Justified Season 4

This latest installment of Justified was a thrill for many reasons, the first being… frenenemies Raylan and Boyd are, again, holed up in the same room, fighting for the same cause (kinda), and engaging in some of their delightful trademark frenemy banter. Seeing Raylan and Boyd together for the first time this season makes you realize the absolute perfection of Timothy Olyphant and Walton Goggins onscreen together. Each line is delivered perfectly and the relationship between their two characters is just so nuanced. Adding to the greatness, there is also war bonding across party lines between Tim and Colton, an appearance form Arlo, Raylan waxing nostalgic about his mother, Ellen May coming into a greater purpose, and Gerald McRaney’s (and another of Olyphant’s fellow Deadwood alum’s) self-severed foot…

Though if I’m nitpicking, we could still do without the whole Detroit invasion. And Mike O’Malley still on Glee, right? This minor transgression is, however, overshadowed by the fact that this episode brings us into even more of a hick milieu that even Harlan County proper: the realm of the hill people. And yes, a Deliverance reference is made (thanks, Boyd!). Them crazy hill people are always encouraged… and no one had to “squeal like a pig” or nuthin’.

Nevertheless, exciting stuff is a-brewin’, and this episode, “Kin,” covered a lot of ground with great ease – and the exposition never seemed forced. We learned the approximate location of Drew Thompson, that Sheriff Shelby enlisted Ellen May to bring down Boyd, more on the Wynn/Johnny Boyd double cross, even that Raylan has kinfolk in the hills.

We open with a Henley-clad Raylan waiting for Winona at the OB/GYN, but he only beat her there because he got the time wrong. She, of course, still has him in the doghouse, even though he still clearly loves her and wants to be a part of the baby’s life. Winona, you are one stone cold bitch! Sure, Raylan has to leave before the actual appointment ever transpires, but he has to earn a living, now doesn’t he, Winona? Is it a blessing or a curse Natalie Zea booked The Following? You be the judge. This scene is necessary, because it reminds us that (a) Winona is still around and (b) lets us know that she is probably going to give birth fairly soon, judging from her pregnancy girth. Also, your heart melted just a little when Raylan felt the baby kick, didn’t it…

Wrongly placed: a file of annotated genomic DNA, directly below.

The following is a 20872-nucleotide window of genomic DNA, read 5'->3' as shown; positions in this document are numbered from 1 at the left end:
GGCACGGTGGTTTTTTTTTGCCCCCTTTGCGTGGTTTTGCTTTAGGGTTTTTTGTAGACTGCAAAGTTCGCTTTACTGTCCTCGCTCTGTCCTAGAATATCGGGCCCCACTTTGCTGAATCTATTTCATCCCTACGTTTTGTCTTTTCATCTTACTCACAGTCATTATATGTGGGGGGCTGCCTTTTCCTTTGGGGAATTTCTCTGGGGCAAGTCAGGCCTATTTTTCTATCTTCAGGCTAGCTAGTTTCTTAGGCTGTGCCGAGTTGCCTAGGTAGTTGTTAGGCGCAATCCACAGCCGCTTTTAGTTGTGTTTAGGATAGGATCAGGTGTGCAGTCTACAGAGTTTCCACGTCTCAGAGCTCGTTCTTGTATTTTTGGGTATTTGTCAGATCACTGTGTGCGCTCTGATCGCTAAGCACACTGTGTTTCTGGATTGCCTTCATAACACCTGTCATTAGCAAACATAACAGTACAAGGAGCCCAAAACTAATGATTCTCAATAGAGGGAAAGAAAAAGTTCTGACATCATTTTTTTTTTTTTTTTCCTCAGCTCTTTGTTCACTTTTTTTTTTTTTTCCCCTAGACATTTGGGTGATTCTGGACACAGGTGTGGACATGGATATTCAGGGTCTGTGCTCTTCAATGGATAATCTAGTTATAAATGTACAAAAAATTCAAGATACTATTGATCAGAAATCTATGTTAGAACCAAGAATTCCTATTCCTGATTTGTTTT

Raylan misses the appointment, because Arlo is apparently getting a plea bargain – he stands to walk if he gives up info on Drew Thompson to the FBI. Given the relationship he has with his criminal father, Raylan wants him to stay in jail – and is given 24 hours to find Drew Thompson himself. Surprisingly, this proves fairly easy, as Raylan employs lil’ Constable Bob (oh hey, Patton Oswalt!) to re-track down wire stripper Roz, who is hilariously wearing a splint on her shot-up foot and still offering up BJs. She does tell our lawmen that her stepfather Josiah Cairn (McRaney) told her to go into Arlo’s wall for the bag. Raylan is all-too-familiar with Josiah and pays him a visit, to find he is on house arrest, a situation that Raylan uses to his advantage, as he handcuffs Josiah to his moving car in order to get answers on Drew Thompson’s whereabouts: THE HILLS!

Checking in with Boyd, he is seemingly onto everybody – he has the intuition that Johnny is backstabbing him and Colton might not have killed Ellen May. Goggins’ Boyd is working a lot of angles in this episode, and you never once get the impression that he is being had. Boyd has outlived most of Harlan’s criminals for a reason: he is as smart as all hell, and it is highly doubtful that anyone will ever pull one over on him. So… it’s safe to say that Johnny and Wynn’s days are likely numbered. Goggins continues to play Boyd with this steely all-knowing this week, and just keep it coming, son.